The lawsuit alleged that administrators at USC had violated their First Amendment rights by unconstitutionally applying USC policies to the plaintiffs in a way that chilled their speech. The plaintiffs argued that when the defendants required Abbott to attend the meeting with Wells, they created a hostile atmosphere for free expression on campus.

They asked the judge for an an order that would prevent the defendants from enforcing policies in a way that chills speech and make the university remove any record of the complaints.

The plaintiffs lost the case.

Shemano said the judge agreed that the free speech event was protected by the First Amendment and that subjecting students to investigations could discourage the students from exercising their free speech rights in the future. However, the judge said that because the university had a compelling interest in protecting students from harassment, the investigations were justified.

“We believe that’s wrong,” Shemano said. “A university does not have the right to subject a student to this process and this investigation, where the triggering event was the exercise of free speech rights.”

After the plaintiffs lost at trial, they decided to appeal the court’s decision. They filed an opening brief on Sept. 6, with the amicus brief following soon after. The defendants will submit their opening brief within the next couple of weeks after which the court will set a date to hear oral arguments.


The amicus brief was filed jointly by the ACLU of South Carolina, DKT Liberty Project, Individual Rights Foundation, National Coalition Against Censorship, Reason Foundation and SPLC on Sept. 13, filing collectively as the Free Speech Advocates.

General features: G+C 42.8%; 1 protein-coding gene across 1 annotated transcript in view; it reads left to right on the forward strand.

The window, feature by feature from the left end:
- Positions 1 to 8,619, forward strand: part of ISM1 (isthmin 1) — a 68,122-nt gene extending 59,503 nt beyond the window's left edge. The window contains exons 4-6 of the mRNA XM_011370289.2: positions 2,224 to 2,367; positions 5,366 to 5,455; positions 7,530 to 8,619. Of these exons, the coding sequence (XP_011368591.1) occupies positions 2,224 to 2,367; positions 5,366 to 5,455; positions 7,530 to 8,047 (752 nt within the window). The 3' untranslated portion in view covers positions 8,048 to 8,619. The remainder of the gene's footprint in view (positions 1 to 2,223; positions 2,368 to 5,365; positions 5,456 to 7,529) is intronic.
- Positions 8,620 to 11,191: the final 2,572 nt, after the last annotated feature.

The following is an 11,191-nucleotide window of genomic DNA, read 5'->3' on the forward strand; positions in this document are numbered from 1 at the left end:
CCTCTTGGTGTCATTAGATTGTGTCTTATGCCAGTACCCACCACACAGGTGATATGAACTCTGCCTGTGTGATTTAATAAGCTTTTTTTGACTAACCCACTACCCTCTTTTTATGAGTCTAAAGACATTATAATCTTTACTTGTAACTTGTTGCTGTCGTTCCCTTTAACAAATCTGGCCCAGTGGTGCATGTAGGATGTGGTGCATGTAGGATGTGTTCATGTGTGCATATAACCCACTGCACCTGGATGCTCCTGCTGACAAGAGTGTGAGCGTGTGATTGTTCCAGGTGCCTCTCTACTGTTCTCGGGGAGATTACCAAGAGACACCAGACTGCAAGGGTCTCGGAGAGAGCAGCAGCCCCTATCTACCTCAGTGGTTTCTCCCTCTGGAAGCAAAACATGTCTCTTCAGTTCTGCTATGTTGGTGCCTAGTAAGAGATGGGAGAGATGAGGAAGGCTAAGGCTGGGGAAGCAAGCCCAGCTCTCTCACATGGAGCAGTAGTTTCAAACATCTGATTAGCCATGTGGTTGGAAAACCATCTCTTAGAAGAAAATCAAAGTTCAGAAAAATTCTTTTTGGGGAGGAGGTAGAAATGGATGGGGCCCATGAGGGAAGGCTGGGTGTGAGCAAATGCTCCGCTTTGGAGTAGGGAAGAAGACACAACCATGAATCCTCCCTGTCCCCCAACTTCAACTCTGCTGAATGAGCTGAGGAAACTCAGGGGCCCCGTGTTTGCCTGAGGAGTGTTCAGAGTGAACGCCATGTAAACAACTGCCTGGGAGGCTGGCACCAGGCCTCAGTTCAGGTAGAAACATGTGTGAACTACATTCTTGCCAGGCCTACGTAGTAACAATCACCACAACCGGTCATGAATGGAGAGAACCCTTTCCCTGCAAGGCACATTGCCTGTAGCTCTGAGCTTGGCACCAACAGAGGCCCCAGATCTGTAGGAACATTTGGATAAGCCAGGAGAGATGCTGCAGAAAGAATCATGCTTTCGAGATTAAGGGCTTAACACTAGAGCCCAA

In the brief, the Free Speech Advocates argued that actions taken against the plaintiff follow the trend of threatening free speech rights of public university students.

The Supreme Court ruled in Gordon v. Marrone that investigating free expression by students still has a chilling effect on their speech even if no official punishment is given. By making Abbott sit down for a meeting about the event, the university limited his rights to free expression.

“The process will become the punishment, and the First Amendment rights of students will be significantly diminished,” the brief read.

Shemano said that even if the university decides at the end of such an inquisitorial investigation that it will not punish students, the students have still gone through an intimidating process.

“Just going through that process will have a tendency to chill students from speaking,” Shemano said. “That’s the point. . .We don’t want people to be intimidated from expressing views for fear that someone’s going to make a complaint about them and then subject them to this very inquisitive process.”

The Free Speech Advocates said this sort of clash between students’ First Amendment rights and administrators’ efforts to protect students isn’t new.

“What is new is the brazenness of administrators knowingly and willfully refusing to follow Supreme Court precedent,” the brief reads. “As fast as lower courts invalidate university policies that unconstitutionally restrict student speech, new policies are imposed that are designed to restrict protected speech.”


The Free Speech Advocates argue that the District Court’s ruling “eviscerates” the First Amendment right of the plaintiffs and all students to be free from investigations brought on by protected speech.

“We’re very concerned that this case essentially gives administrators a kind of get out of jail free card,” Shemano said.

He said the case makes it clear to administrators that all they need for justification in investigating students for protected speech is for someone to make a complaint about speech being offensive or harassing.

“As long as they have that as the triggering event, then the administrators can do whatever investigation they want and burden the student and there’s no consequence,” Shemano said.

*Correction: A previous version of this story listed the attorney involved as David Shermano. His name is actually David Shemano.

SPLC staff writer Emily Goodell can be reached by email or (202) 478-1926.